Flight Screen 17 articles



Flight Poster
  • That Flight happily dwells within conventional boundaries can be frustrating given the raw and affecting potential of the material. But in its most effective passages, those in which Zemeckis is less self-conscious about making sure we are grasping his allusions (to God, fate, etc.), Flight conjures stirring images that cut into the relationship of technological destruction and "human brokenness," as the filmmaker put in a post-screening press conference.

  • The emotions go overboard in all segments related to Nicole, as well as in Alan Silvestri's soupily needling score. While Flight gives the corporate machinations around Whit commendable narrative time, his alcoholic endgame is the film's unavoidably repetitive focal point.

  • A tense first act for the record books and the promise of a genuinely intriguing dissection of the constrictive parameters of hero worship are both grounded by actorly vanity and Zemeckis' insistence on filming each highball glass, travel-size bottle of booze and refrigerator door as though each contained 151 proof Hitchcock, constantly bedeviling our sozzled Capt. Sully.

  • Slowly but surely, “Flight” degenerates from a tale of moral paradox and wounded romance into a mid-1990s after-school special about addiction and recovery. You get the feeling the filmmakers are aiming for a star-driven combo of the Sully saga and “Crime and Punishment.”

  • Frustrating, because it floats a genuinely challenging idea—that you'd rather be in a plane flown by a drunk, coked-up pilot who knows what he's doing and can react quickly and calmly under pressure than one flown by a sober stickler who'll panic and crash—but ultimately just wants to punish Whip for his trangressions, like every other addiction movie ever made.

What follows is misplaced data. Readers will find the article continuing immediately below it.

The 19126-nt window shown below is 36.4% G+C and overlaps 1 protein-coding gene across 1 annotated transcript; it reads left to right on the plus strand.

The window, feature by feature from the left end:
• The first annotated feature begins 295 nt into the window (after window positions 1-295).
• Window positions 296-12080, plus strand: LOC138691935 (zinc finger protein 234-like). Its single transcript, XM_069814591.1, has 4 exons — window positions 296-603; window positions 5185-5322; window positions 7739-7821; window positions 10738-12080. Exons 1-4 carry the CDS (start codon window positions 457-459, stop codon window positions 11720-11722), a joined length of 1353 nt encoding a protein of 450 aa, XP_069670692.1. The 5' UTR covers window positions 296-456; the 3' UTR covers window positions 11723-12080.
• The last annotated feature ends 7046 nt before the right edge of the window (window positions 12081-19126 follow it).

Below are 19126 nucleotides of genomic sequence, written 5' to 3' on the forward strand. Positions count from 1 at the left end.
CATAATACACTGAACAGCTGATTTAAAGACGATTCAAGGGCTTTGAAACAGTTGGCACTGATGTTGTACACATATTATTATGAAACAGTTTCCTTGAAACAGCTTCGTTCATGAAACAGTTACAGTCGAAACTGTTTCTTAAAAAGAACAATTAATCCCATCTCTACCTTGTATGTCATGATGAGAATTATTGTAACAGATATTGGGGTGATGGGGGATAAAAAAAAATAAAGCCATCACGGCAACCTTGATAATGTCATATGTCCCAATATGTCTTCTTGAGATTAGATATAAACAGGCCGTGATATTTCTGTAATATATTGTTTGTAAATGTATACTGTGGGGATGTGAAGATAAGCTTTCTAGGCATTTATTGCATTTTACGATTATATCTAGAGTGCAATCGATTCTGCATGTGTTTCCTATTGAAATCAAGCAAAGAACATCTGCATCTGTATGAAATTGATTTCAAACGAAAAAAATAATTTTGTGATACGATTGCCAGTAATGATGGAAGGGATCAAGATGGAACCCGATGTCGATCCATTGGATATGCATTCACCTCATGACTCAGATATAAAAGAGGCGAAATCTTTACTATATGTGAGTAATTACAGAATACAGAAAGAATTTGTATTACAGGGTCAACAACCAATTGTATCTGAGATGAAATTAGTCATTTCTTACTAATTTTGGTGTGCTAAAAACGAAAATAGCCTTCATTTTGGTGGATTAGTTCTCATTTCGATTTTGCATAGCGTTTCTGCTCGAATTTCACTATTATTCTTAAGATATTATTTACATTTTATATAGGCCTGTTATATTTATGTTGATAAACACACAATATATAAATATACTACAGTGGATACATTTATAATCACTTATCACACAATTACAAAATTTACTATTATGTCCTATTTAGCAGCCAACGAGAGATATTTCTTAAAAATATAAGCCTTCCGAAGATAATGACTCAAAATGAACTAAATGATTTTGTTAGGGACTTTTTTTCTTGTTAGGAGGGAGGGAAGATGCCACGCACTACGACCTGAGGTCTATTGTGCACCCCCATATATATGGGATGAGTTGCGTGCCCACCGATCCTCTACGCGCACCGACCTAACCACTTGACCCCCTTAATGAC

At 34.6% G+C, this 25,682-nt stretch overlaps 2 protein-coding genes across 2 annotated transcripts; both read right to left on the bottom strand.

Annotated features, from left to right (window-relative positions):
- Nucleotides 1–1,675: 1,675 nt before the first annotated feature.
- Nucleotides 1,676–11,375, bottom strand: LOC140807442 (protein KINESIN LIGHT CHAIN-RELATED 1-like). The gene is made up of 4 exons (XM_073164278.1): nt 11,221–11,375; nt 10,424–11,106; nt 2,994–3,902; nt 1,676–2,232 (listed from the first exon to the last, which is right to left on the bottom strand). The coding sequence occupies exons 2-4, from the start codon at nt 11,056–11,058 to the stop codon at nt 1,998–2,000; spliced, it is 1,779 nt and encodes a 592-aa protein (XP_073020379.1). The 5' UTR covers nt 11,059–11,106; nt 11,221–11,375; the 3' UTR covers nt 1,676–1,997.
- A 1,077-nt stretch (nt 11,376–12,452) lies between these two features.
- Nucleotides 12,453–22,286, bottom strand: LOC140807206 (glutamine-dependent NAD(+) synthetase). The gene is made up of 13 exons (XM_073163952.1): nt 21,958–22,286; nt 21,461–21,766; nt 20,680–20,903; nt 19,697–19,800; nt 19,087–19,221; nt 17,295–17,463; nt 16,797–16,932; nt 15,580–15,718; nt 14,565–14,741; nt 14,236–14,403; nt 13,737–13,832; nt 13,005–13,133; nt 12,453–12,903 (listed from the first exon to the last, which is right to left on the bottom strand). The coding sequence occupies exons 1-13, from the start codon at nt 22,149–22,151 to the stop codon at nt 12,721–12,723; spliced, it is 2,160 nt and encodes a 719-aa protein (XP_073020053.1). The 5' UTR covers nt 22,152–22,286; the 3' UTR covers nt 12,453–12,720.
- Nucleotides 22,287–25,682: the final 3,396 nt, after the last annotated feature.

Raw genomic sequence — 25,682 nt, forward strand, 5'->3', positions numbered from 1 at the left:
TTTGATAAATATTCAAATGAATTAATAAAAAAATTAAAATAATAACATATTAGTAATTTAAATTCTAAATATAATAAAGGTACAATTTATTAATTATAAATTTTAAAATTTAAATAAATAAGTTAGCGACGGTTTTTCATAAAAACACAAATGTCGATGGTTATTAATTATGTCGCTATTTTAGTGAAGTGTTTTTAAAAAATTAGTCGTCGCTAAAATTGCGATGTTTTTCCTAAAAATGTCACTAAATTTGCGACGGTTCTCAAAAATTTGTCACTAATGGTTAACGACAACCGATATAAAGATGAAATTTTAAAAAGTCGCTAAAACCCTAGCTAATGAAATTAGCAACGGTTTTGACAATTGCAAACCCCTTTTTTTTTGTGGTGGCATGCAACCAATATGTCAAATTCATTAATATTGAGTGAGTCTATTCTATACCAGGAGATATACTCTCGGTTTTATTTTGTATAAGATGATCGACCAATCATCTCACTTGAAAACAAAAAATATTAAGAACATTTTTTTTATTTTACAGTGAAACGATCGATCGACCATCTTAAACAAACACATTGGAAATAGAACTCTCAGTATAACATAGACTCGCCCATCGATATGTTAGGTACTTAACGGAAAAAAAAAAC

• Fittingly enough for two films [Flight and Lawless] about the unlawful quaffing of spirits, the problem with both is one of contrived tonal sobriety; just as Hillcoat seduces himself with his own faculty for lame, pace-slackening art shots (snowflakes falling on rural roads, ruddily pubescent lady faces reflected in side view mirrors, etc), Zemeckis thinks he can turn even microwaved schlock into prescriptively zeitgeist-y material.

  • Skilfully-made but problematic, a reflection of an age when therapy culture demands that everyone play by the rules, joining either the Jesus crowd or (preferably) the AA crowd, both camps saying essentially the same thing - that stubborn individualism = denial, and there's no room for the wild man who self-medicates with coke and declares "I choose to drink". Hunter S. Thompson died just in time.

  • As is to be expected from a Zemeckis production, the resulting crash sequence is a master class in taut, tense spectacle. But when the action shifts exclusively to ground level—where Whip fights a potential lawsuit and battles his own personal demons—the movie gets much choppier.